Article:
Leadership of America’s governing body over US swimming has, for decades, condoned a culture of sexual abuse — even as scores of coaches were arrested for their fiendish acts against kids, according to a bombshell report.
The Orange County Register, citing police reports, court document and internal USA Swimming communications, showed how the governing body has done little to stop rampant sexual abuse.
These horrific acts were so widespread and well-known that in 2005, then-USA Swimming president Ron Van Pool delivered a stunning speech, accusing his own organization of being “frightfully behind the curve” in addressing abuse cases.
But in the years following Van Pool’s call to arms to fight sex abuse, nothing was done.
The association’s long-time executive director Chuck Wielgus said in depositions that he didn’t take the warnings seriously.
Wielgus died this past April from colon cancer at the age of 67. He finally wrote in 2010 that he failed to protect swimmers: “I wish my eyes had been more open to the individual stories of the horrors of sexual abuse. I wish I had known more so perhaps I could have done more.”
But even after that mea culpa, sexual abuse continued, according to the Register.
After Wielgus took over the top post in July 1997, at least 252 USA Swimming coaches and officials have been arrested or disciplined for sexual misconduct against at least 590 alleged victims.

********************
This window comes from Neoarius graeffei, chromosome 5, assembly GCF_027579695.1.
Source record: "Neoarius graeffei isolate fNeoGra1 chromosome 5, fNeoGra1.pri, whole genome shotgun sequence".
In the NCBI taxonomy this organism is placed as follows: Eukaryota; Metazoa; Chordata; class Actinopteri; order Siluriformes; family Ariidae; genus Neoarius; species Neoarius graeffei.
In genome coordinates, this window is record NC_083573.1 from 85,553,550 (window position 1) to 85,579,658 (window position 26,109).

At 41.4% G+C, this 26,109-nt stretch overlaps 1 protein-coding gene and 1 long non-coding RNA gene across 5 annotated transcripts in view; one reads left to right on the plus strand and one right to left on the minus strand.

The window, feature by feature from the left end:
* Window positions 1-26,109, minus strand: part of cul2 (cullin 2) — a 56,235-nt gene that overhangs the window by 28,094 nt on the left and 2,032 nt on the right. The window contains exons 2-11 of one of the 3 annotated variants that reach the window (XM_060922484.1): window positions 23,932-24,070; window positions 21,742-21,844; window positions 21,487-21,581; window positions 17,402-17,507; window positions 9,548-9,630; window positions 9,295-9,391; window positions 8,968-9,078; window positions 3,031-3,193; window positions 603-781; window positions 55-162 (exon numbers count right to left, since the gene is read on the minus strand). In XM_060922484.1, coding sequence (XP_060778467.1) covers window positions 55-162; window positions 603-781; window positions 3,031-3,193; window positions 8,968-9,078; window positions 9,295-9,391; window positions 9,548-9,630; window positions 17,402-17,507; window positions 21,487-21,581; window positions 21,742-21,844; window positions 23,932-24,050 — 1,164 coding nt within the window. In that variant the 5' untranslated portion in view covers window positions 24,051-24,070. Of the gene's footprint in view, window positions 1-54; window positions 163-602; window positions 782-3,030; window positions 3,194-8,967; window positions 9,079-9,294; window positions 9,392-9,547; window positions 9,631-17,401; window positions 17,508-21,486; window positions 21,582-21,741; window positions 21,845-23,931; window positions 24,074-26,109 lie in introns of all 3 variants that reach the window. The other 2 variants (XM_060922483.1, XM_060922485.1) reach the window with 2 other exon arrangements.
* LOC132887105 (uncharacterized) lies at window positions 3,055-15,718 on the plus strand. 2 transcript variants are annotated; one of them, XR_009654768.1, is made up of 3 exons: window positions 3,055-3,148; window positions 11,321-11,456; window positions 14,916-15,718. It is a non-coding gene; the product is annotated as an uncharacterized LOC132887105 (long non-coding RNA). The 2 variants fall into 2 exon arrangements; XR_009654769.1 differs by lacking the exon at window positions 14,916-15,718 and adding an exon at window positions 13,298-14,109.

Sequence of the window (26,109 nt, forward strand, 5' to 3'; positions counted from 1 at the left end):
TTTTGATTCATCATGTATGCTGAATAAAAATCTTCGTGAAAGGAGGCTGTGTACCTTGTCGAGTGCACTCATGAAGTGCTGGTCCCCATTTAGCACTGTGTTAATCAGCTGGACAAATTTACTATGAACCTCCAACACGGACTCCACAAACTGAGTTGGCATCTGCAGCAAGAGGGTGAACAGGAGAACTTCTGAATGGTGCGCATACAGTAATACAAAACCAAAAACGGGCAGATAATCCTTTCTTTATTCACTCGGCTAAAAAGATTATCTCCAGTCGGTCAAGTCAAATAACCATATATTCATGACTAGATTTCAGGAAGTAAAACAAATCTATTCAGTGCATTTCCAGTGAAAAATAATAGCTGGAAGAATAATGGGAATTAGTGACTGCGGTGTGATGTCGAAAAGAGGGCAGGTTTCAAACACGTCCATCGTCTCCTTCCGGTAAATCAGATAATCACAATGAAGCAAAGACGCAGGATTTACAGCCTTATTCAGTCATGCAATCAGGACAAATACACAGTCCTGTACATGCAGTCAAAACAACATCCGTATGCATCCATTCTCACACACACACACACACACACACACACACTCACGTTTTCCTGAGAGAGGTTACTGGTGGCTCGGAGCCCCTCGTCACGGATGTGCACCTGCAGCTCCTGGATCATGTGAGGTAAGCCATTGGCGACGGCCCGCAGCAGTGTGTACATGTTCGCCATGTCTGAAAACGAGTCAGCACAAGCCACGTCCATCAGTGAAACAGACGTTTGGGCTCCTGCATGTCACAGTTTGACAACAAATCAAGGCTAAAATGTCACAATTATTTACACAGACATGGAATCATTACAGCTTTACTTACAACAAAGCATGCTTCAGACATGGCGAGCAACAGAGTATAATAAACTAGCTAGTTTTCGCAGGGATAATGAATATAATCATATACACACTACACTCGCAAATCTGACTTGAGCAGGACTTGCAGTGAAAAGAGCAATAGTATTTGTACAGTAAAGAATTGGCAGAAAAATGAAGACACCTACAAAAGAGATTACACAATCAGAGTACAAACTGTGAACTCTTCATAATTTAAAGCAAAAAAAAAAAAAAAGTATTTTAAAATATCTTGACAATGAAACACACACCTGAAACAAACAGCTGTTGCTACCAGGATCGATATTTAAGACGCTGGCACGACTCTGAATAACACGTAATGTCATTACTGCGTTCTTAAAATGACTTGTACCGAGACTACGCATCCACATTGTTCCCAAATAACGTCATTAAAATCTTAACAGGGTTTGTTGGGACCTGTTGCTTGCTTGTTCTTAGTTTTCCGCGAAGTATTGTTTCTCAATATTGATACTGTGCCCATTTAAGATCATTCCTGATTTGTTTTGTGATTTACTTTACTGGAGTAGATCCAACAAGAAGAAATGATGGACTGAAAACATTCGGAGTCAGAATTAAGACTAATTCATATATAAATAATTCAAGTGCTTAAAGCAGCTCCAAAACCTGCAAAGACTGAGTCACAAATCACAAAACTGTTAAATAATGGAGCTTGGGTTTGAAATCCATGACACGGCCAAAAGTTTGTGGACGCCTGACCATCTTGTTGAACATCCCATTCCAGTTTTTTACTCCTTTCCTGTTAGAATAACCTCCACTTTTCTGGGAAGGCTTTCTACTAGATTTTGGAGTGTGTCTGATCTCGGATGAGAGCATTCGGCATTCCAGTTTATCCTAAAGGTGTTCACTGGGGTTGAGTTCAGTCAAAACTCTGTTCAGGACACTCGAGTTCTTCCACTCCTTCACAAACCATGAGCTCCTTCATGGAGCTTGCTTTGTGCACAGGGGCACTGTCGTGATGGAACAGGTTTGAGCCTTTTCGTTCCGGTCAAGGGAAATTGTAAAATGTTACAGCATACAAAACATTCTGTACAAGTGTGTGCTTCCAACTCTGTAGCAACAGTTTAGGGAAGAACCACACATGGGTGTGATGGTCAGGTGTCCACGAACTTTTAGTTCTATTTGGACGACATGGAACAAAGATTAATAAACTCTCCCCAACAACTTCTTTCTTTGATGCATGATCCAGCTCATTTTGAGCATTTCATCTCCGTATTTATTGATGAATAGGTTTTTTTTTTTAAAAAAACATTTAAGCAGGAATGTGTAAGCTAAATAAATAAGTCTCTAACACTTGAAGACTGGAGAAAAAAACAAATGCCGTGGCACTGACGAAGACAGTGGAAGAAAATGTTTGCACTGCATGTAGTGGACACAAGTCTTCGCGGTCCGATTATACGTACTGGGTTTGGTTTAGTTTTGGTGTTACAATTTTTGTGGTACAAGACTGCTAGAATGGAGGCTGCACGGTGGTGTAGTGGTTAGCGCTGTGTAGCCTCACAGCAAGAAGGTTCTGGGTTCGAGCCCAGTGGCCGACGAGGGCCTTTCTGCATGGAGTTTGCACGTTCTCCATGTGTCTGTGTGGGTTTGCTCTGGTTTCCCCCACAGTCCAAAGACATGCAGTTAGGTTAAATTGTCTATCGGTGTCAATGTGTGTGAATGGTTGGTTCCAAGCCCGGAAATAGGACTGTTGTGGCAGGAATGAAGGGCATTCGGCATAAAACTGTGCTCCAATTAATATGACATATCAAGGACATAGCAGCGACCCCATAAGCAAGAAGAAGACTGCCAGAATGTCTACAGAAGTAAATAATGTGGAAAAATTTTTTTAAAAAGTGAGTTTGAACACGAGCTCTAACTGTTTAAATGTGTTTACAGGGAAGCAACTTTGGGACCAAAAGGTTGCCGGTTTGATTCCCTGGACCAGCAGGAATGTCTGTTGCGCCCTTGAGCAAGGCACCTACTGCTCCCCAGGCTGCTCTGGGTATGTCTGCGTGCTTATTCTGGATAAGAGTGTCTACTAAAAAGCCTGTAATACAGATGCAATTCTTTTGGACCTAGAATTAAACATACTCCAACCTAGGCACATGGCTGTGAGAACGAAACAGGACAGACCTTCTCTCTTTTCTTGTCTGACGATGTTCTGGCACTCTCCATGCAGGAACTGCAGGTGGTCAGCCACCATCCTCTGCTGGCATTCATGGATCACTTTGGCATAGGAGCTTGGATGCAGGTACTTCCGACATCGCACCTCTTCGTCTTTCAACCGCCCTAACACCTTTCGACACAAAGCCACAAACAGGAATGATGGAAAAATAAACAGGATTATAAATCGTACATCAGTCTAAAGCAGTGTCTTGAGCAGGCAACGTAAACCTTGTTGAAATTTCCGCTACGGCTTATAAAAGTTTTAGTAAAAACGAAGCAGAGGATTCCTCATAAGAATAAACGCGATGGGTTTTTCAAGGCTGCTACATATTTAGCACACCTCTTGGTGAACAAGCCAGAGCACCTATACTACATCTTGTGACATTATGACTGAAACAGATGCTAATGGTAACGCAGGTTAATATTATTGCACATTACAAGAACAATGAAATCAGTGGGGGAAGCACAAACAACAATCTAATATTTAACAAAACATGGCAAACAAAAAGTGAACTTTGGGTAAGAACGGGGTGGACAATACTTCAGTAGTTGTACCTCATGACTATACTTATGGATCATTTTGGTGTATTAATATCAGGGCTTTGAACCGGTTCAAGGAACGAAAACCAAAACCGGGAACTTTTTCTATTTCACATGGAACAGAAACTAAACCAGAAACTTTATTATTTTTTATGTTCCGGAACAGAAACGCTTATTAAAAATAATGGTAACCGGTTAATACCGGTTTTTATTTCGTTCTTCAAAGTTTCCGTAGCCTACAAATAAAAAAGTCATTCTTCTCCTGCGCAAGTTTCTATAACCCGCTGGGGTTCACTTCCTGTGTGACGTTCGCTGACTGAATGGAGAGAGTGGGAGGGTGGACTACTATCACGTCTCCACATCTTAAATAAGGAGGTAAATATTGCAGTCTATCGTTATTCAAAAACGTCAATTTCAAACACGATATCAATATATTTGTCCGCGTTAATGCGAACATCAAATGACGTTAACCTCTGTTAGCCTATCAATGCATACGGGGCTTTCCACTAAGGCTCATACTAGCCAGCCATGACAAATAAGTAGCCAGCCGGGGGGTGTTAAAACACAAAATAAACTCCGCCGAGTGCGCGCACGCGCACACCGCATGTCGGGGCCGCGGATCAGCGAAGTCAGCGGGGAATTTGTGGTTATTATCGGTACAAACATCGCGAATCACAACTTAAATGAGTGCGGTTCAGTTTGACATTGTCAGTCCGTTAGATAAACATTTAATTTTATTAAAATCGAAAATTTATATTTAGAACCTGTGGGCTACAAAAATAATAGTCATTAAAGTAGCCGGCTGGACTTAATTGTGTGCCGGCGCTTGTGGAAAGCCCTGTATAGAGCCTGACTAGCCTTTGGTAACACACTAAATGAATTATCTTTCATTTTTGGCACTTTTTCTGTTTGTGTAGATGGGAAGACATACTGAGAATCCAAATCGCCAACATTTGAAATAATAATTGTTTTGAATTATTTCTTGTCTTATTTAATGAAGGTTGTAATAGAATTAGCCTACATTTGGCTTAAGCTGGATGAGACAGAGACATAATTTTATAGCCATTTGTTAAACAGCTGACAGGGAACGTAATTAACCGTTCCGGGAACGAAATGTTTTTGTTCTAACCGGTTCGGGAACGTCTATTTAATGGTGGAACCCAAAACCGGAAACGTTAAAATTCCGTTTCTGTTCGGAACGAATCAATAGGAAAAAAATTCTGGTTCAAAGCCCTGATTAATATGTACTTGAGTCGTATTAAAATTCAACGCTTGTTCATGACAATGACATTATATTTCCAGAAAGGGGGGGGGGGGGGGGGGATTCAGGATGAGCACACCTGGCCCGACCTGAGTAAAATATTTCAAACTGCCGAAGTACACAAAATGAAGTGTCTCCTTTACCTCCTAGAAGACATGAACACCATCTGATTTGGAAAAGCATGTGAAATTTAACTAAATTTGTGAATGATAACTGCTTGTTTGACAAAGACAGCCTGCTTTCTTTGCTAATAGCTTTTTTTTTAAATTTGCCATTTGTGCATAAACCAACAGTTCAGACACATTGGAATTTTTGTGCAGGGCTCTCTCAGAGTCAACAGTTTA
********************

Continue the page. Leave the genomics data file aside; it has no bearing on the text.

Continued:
Since 2010, USA Swimming has kept a list of “flagged” coaches and officials accused of sex crimes. But of the 32 on the flagged list, only six were banned from the sport. Some were even allowed to keep working with kids after being convicted of sex crimes.
And USA Swimming has even paid $77,627 to lobbying firms in California to fight legislation aimed at making it easier for sex-abuse victims to sue their attackers, according to the Register.
Wielgus was the “gatekeeper” to all US Swimming activities and could have put a stop to sexual abuse years ago — but didn’t, according to former Olympian Katherine Starr.
“As a result, Chuck could have been a hero and been instrumental to change the dynamic that has haunted so many,” said Starr.
“But instead he [was] a coward and single-handedly allowed sexually abusive coaching to thrive for decades in the sport, leaving a wreckage of pain that has caused great harm to many swimmers that has lasted a lifetime.”
By DAVID K. LI
Source: NY Post